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Quotes About the Bible and History

 

Henry Craik

Original Meanings of Words

HENRY CRAIK (1805-1866) in his little work on the Hebrew language gives a few apt illustrations of the original meanings of Hebrew words. "It has been well observed," he says, "that the original notions inherent in the Hebrew words serve to picture forth with remarkable distinctness the mental qualities which they designate. Thus, for instance, the usual term for 'meek' is derived from a root which signifies to afflict. The usual term for 'wicked' comes from a root that expresses the notion of restlessness. A 'sinner' is one who misses the mark. To 'delight' in anything is literally to bend down towards it. The 'law' is that which indicates the mind of God. 'Righteousness' is that which is perfectly straight. 'Truth' is that which is firm. 'Vanity' being a sign of irritated feeling. To 'trust' is to take shelter under, or to lean upon, or to cast oneself on. To 'judge' is radically [as to its root meaning] to smooth or make equal."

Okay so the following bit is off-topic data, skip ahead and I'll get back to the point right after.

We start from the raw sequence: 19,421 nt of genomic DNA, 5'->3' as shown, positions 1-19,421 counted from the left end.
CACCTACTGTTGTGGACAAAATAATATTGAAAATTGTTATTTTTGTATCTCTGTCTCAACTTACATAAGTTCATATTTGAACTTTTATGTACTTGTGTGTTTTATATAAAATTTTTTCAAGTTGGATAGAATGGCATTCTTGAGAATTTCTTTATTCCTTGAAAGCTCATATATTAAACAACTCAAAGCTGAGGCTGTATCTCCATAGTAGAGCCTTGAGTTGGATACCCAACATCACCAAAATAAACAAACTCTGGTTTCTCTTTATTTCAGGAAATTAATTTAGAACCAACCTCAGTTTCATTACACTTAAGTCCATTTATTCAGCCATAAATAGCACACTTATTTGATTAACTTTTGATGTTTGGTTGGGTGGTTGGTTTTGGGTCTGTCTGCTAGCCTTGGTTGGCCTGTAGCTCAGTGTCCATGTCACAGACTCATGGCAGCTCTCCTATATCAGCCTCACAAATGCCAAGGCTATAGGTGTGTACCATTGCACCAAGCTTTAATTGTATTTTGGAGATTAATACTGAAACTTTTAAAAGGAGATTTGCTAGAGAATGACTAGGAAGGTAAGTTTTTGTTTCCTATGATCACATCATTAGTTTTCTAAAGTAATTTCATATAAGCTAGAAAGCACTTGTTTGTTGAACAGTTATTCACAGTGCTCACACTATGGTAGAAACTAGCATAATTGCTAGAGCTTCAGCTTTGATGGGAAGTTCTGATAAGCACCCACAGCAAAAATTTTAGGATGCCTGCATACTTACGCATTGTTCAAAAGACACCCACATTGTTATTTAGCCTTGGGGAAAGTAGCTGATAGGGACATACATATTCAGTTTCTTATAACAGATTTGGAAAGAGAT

Henry Craik, "Easy introduction to the Hebrew Language" (London: Sealey and Burnside, 1831) 

 

 

 

 


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